BY: BRYONY VAN NIEKERK
Woohoo, spring has officially sprung! I don’t know about you, but for me winter this year was on the colder side so I am really excited for the warmer weather. I may change my tune when it’s 35 degrees plus, but for now the flowers are all in bloom, birds are chirping, and the days are longer.
And what better way is there to take advantage of the glorious weather than lounging by the pool, spending time at a dam or going to the beach. All with your trusty 4-legged friend by your side. My dogs have always hated water, so this isn’t something I have given much thought to over the years. However, with the addition of Oliver, this has changed somewhat. I would classify him as ‘water curious’- he loves a hosepipe, puddles, and shallow bodies of water, but is very cautious of anything deeper than his tummy. It has been slow going to get him to the point where he will jump into a stream or a shallow reservoir, but he is getting braver, especially when he is around his BFF Bayley, a water obsessed beagle.
Water safety is one of my major concerns (raise your hand if you are a helicopter pet parent) and while I couldn’t find any statistics for South Africa, in the USA it is estimated that about 5000 dogs drown in swimming pools alone every year. So, whether your dog makes a beeline for every water source they see, or they view water as their greatest nemesis, it is important that both you and your dog know how to be safe around water.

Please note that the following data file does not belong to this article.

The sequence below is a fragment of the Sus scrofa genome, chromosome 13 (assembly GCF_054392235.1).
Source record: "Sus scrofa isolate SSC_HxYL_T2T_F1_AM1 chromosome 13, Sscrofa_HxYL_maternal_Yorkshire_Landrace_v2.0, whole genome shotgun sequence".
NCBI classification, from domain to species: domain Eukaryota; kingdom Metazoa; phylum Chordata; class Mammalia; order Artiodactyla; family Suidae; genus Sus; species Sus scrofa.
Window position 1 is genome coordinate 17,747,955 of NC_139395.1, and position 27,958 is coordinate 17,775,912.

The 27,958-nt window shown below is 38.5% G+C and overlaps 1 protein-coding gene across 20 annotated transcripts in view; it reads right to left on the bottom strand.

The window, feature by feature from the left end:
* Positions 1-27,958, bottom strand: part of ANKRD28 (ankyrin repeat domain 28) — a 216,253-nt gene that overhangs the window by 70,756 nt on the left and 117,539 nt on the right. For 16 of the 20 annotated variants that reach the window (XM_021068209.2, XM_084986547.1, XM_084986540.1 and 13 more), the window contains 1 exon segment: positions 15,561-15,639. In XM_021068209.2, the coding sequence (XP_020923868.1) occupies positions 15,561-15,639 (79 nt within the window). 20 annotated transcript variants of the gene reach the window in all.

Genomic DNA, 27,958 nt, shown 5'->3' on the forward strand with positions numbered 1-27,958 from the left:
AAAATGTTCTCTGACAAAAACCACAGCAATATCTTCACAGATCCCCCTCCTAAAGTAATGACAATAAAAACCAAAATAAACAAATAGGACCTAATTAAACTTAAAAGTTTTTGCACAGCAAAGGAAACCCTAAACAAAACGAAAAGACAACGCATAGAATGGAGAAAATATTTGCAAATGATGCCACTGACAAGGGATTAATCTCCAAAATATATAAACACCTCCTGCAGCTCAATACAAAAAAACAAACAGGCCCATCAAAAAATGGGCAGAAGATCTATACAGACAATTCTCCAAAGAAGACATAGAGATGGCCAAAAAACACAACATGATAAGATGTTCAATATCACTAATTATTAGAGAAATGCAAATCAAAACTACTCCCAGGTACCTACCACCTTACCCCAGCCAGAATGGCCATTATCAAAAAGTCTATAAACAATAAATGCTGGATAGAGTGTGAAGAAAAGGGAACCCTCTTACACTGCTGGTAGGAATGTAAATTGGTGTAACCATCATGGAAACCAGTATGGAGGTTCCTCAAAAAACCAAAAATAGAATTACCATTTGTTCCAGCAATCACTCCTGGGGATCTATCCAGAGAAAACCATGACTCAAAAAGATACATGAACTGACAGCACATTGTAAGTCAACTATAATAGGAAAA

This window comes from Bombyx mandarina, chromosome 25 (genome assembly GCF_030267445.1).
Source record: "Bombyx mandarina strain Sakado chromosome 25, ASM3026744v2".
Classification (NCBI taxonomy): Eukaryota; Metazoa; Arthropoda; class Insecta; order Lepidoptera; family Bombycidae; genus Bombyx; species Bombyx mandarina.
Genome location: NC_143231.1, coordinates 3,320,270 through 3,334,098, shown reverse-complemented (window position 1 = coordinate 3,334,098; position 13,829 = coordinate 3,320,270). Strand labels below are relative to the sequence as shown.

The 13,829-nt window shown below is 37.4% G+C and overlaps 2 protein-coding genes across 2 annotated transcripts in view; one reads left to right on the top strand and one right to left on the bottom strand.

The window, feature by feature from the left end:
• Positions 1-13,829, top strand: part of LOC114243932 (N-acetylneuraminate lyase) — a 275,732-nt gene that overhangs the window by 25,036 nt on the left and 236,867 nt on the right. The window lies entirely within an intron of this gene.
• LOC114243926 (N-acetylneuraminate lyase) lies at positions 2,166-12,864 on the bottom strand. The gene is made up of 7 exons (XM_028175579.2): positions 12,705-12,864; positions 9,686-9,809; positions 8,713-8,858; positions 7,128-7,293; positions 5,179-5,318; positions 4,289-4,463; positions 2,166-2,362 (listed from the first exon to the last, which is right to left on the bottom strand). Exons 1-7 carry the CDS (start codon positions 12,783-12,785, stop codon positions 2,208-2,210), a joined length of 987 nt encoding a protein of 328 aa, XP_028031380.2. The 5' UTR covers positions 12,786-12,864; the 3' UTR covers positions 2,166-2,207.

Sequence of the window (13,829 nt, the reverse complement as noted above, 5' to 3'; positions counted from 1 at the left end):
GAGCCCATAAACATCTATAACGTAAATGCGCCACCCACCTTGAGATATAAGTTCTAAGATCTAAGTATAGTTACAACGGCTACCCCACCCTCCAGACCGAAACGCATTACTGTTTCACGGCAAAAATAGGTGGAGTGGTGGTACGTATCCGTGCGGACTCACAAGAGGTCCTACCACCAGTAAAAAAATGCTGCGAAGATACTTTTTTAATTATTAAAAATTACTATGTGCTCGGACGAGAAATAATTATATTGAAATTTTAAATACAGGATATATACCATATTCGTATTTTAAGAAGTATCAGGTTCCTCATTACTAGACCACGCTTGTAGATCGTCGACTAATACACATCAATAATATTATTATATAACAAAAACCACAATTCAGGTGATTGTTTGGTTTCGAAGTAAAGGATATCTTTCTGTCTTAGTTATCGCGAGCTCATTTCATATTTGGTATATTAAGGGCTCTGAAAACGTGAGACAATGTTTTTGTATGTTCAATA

Know your breed
There may be a swimming stroke named after dogs, but this does not mean that all dogs know how to doggy paddle or can do it successfully. Generally speaking, brachycephalic breeds (those with flat faces or short snouts) like pugs and boxers are not strong swimmers and are at a high risk of drowning. This is because water easily gets up their noses, making it difficult to breathe and tire them easily. Other breeds who also have trouble swimming and staying afloat are ones who have deep chests and smaller hindquarters (bulldogs, bull terriers) and dogs with shorts legs (dachshund, basset hound).
So, if your dog fits any of these descriptions, you need to be vigilant around bodies of water and take extra precautions such as fitting them with a life jacket. These breeds, or mixes thereof, tend to instinctively stay away from water so do not force your dog to go into the water if they do not want to.
Never leave your dog unattended
This is the Number 1 rule. No matter if your dog is an avid swimmer or not, never ever leave them alone around any type of water. Accidents happen and things can go wrong in an instant. It is your responsibility to ensure that your dog is always safe so do not let them stray too far away from you, make sure to enforce breaks (even if they seem fine) and watch they don’t pick up and eat things they shouldn’t.
Fence your pool in